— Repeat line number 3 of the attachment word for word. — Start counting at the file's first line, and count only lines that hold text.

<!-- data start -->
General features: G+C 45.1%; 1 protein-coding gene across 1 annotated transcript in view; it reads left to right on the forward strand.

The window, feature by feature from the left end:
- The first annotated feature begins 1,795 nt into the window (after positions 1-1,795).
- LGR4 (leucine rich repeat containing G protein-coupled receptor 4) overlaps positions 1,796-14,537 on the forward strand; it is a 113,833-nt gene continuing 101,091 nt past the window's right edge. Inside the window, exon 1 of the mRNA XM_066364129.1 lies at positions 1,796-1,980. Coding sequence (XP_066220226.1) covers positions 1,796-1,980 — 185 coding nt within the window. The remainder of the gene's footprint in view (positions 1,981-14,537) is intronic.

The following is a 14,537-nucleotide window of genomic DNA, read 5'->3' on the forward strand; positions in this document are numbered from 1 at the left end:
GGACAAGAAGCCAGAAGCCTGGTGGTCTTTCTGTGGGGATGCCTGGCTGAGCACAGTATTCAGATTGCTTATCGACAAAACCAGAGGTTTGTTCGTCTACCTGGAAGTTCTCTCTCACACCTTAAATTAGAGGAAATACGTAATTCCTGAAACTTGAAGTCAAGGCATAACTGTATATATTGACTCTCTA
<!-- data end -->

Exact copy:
- The first annotated feature begins 1,795 nt into the window (after positions 1-1,795).